Changing Education: Can We Change Our Future ?

School. Isn’t it a word that gives you a mix of unpleasant emotions? Mostly boredom, right? I think the majority of students can agree that school is uninteresting and boring. But what is it that makes it so disappointing to go to school? Why aren’t we excited to learn something new? There is an endless list of reasons, starting from the absence of encouragement for creativity and innovation to the mental stress caused by the amount of pressure that is placed on students. Think of all the classes that are not even preparing our generation for what the real world has in store for us.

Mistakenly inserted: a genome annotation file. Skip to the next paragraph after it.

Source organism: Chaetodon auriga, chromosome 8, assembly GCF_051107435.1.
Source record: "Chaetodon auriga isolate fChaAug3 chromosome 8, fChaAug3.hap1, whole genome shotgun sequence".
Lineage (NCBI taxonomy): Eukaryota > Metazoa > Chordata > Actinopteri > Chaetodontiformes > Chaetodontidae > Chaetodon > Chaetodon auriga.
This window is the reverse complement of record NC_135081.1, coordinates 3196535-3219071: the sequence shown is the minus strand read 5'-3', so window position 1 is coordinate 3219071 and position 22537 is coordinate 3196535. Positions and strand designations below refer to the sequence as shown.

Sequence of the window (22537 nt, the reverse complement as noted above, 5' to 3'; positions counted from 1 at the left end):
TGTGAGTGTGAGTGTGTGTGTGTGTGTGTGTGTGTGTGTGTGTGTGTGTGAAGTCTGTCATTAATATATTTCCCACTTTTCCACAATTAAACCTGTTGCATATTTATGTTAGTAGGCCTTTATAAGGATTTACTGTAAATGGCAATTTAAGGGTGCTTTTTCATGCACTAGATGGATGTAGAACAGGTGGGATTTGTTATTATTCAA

Our education curriculum is a highly controversial subject. Many might agree that school is a place to learn and prepare for the future. Others may think that school is meant for imagination and originality. However, have you ever wondered what is really being taught in schools? I am sure many parents have helped their children with their homework. Well, why don’t the problems on their math worksheet ring a bell? Education has changed so much that some of what is taught in school doesn’t actually prepare us for the future, nor does it encourage creativity. It is true that assignments such as projects and other mind-stimulating activities do encourage innovation and can possibly prepare us for what reality has in store for us, but not all tasks that are given are like this. For example, I am certain many students struggle with math, and it’s not because they are not paying attention in class or that they do not do their work- it is because some of the topics are downright unnecessary! From Pre-kindergarten to approximately the sixth grade, all math topics that are taught are likely to come about in real life. Unlike these necessary topics, advanced math concepts such as algebra and calculus are only known to be useful in certain fields of study. According to Andrew Hacker from the New York Times, about 30-45% of high school students across the nation fail to complete high school, and the main reason is algebra. Why should we allow these rates to increase?